By Robin G. Jordan
As well as endorsing rites of baptism and confirmation, the College of Bishops also endorsed a document entitled The Three Blessed Oils Used in the Early Christian Churches, East andWest, which is intended for eventual printing with the special liturgies for Holy Week. This document contains a discussion of the use of the Oil of Exorcism (also known as the Oil of Catechumens), the Oil of Unction, and the Oil of Chrism and the practice of blessing these oils The practice of blessing so-called “holy oils” falls into the category of what The Code of Canon Law of the Roman Catholic Church and The Catechism of the Catholic Church refers to as “sacramentals,” which include such practices as consecrating church buildings and blessing altars, communion ware, crosses, crucifixes, medals, rosaries, vestments, and other objects.
The English Reformers rejected the use of blessed oils, blessed water, and blessed salt on firm Scriptural grounds. The Bible contained no reference to the blessing of inanimate objects, much less to the use of oil, water, and salt that had been blessed. The Bible, however, contained numerous references to the invocation of God’s blessing upon people.
The crux of the argument in support of the use of blessed oils in The Three Blessed Oils Used in the Early Christian Churches, East and West is the antiquity of their use. In essence the document is asserting that what is sometimes called “the rule of antiquity” trumps what is sometimes known as “the rule of Scripture.” Despite their great age error and superstition are error and superstition. As the New Testament narrative informs us even the New Testament Church was not free from error and superstition.
One of the marks of authentic historic Anglicanism is that it recognizes the plenary authority of the Bible in all matters of faith and practice. If a practice is not agreeable to Scripture—if it is not prescribed by Scripture, does not have clear precedent in Scripture (as opposed to being merely described in Scripture) or conflicts with what Scripture teaches, it is not a practice that should be adopted no matter how ancient the practice is. The Thirty-Nine Articles reflects the application of both the regulative and normative principles.
Error and superstition, like bad habits, develop quickly and prove as equally hard to eradicate. The acceptance of error and superstition by a large group of people do not make it any less error and superstition any more than its persistence over a long period of time.
Jesus himself pointed out to the Pharisees and the teachers of the Law how their own traditions had come to influence their understanding of Scripture and they were giving more weight to their traditions than to the plain words of the Bible. Anglo-Catholicism, Roman Catholicism, and Eastern Orthodoxy, like the Pharisees and the teachers of the Law, give more weight to their particular consensus and tradition in the interpretation of the Bible than the Bible itself. Consequently, they do not fully accept the Bible as their rule of faith and practice and their Christian profession is flawed, a point that J. Packer makes in Concise Theology: Guide to Historic Christian Beliefs.
The anointing with blessed oil of those afflicted by demons is not found in Scripture. In his teaching Jesus emphasized the importance of prayer and fasting in deliverance ministry, not the use of blessed oil. This practice has its origins in the practice of anointing the sick with oil in the ancient Mediterranean world as illness was often attributed to demons. Olive oil was believed to have curative properties.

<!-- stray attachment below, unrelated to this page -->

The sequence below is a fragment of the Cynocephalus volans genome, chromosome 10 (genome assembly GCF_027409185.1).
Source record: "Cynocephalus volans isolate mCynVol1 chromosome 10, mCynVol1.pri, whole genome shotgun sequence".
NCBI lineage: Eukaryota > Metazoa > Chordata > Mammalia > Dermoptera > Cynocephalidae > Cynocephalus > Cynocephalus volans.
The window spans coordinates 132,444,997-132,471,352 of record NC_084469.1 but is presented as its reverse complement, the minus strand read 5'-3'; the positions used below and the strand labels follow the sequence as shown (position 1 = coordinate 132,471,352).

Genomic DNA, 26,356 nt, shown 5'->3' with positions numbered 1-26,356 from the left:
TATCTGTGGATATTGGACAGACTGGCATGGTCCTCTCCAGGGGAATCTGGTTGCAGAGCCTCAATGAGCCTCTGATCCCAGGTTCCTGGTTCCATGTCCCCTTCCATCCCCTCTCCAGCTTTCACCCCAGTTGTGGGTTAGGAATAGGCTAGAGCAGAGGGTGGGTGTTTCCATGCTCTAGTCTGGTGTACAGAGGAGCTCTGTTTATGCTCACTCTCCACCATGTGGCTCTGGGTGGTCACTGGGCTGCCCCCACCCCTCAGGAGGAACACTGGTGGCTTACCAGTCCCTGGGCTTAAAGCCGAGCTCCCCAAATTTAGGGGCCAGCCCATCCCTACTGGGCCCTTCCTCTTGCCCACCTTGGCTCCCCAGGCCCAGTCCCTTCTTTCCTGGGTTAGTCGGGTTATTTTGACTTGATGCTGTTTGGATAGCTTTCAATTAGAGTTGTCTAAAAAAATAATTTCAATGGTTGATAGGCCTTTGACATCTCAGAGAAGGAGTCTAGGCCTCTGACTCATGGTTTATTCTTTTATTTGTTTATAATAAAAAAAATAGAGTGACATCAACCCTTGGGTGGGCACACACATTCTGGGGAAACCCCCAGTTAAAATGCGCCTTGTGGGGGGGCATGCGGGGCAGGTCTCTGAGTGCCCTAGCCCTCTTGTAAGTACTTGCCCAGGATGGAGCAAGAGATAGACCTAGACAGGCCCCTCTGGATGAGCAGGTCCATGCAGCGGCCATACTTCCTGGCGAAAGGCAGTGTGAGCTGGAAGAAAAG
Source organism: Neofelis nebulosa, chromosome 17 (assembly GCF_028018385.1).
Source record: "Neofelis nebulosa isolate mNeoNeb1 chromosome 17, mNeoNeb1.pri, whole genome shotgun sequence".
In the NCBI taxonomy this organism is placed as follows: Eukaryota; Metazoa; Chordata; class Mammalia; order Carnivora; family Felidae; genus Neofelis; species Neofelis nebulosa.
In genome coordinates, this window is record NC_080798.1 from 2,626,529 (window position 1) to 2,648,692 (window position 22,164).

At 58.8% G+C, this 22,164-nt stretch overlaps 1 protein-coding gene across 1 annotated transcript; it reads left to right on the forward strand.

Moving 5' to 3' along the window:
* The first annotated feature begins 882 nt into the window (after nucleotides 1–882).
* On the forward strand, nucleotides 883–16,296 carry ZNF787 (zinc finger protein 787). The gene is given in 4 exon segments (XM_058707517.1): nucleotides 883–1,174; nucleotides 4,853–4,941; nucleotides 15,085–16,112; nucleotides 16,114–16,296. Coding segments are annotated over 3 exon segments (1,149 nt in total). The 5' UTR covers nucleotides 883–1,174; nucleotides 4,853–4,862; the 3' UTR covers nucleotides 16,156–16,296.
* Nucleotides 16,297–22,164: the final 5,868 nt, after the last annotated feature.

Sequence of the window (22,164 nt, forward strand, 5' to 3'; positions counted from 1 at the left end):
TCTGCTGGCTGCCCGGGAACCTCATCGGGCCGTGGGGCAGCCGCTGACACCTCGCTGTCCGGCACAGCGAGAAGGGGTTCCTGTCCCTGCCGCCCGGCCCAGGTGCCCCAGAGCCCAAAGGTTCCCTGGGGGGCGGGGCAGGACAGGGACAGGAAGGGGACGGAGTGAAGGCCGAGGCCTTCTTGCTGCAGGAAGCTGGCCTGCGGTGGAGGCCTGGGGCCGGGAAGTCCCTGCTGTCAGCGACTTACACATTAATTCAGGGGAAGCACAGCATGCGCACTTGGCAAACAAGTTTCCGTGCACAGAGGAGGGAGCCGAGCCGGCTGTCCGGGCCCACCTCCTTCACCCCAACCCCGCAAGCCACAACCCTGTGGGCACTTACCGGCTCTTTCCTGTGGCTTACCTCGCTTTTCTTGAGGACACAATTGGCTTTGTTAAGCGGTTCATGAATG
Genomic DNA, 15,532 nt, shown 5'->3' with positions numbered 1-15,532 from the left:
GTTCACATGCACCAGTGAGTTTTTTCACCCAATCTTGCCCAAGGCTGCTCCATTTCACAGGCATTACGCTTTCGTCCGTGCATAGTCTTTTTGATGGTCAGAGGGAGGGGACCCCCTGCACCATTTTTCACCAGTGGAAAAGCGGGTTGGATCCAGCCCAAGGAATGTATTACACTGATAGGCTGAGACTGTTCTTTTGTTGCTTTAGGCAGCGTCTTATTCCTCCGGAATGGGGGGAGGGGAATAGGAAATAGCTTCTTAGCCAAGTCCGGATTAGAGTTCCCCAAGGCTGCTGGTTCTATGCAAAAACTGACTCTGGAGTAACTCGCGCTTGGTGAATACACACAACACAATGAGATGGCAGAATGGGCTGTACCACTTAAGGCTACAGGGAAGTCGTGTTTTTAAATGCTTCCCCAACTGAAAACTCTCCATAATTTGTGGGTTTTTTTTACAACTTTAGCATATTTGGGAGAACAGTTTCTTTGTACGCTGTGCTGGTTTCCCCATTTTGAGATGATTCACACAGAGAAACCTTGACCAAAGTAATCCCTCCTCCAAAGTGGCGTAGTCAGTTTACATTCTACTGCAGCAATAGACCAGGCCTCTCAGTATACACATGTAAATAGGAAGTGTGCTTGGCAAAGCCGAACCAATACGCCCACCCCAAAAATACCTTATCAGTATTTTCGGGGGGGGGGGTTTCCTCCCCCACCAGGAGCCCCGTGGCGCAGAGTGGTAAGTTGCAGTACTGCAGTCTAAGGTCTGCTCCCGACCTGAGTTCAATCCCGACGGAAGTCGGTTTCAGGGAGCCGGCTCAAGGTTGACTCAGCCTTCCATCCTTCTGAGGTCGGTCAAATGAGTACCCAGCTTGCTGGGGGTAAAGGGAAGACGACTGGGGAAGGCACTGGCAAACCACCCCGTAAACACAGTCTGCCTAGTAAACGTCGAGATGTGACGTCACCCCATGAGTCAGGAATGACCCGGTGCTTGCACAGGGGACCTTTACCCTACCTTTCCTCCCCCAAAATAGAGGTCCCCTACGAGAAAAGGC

The only material object infused with divine power, which we find in the Scriptures and then in the Old Testament is the Ark of the Covenant, which had become a focal point of God’s presence on earth. The infusion of the Ark with divine power was God’s own doing. In the New Testament that focus shifts to Jesus himself—God incarnate—and the Holy Spirit in the believer. The whole notion of blessed objects is odds with what the Bible plainly teaches.
The English Reformers did away with the practice of anointing the very ill and the dying with so-called “holy oil” for the two reasons. First, they found no clear warrant for the practice of blessing so-called “holy oils” and other objects in the Scriptures. What they did find in the Scriptures led them to conclude that the practice of blessing objects—altars, vestments, so-called “holy water,” and so-called “holy oils”—was not agreeable with Scripture. Throughout the Old Testament and the New Testament the invocation of God’s blessing was reserved for people.
Second, the Medieval Catholic Church taught that when the very ill and the dying were anointed with so-called Oil of Unction, their sins were remitted.
The Three Blessed Oils Used in the Early Christian Churches, East and West alludes only to the second reason for the English Reformers’ dispensing with the anointing of the sick with oil and reflects an Anglo-Catholic interpretation of the English Reformers’ thinking. It does not accurately represent what the English Reformers themselves thought.
Its origin can be traced to the infamous Tract 90 and John Henry Newman’s reinterpretation of the Thirty-Nine Articles in a Rome-ward direction. Newman claimed that the English Reformers did not reject unreformed Catholic teaching, only certain Medieval errors. This has been the Anglo-Catholic movement’s view of the English Reformation to a large extent but not exclusively since that time.
The Three Blessed Oils Used in the Early Christian Churches, East and West cites “the Epistle of James”—a reference to James 5: 14-18—as the Scriptural basis for the practice of anointing the sick with blessed oil. In the ancient Mediterranean world anointing sick people with olive oil was a common practice. Olive oil was believed to have medicinal properties. The practice would persist well into the Christian era among pagans as well as Christians. The reference to anointing the sick with oil is a reference to this practice. What James 5: 14-18 emphasizes is not the anointing with oil but the elders’ prayer for the sick person.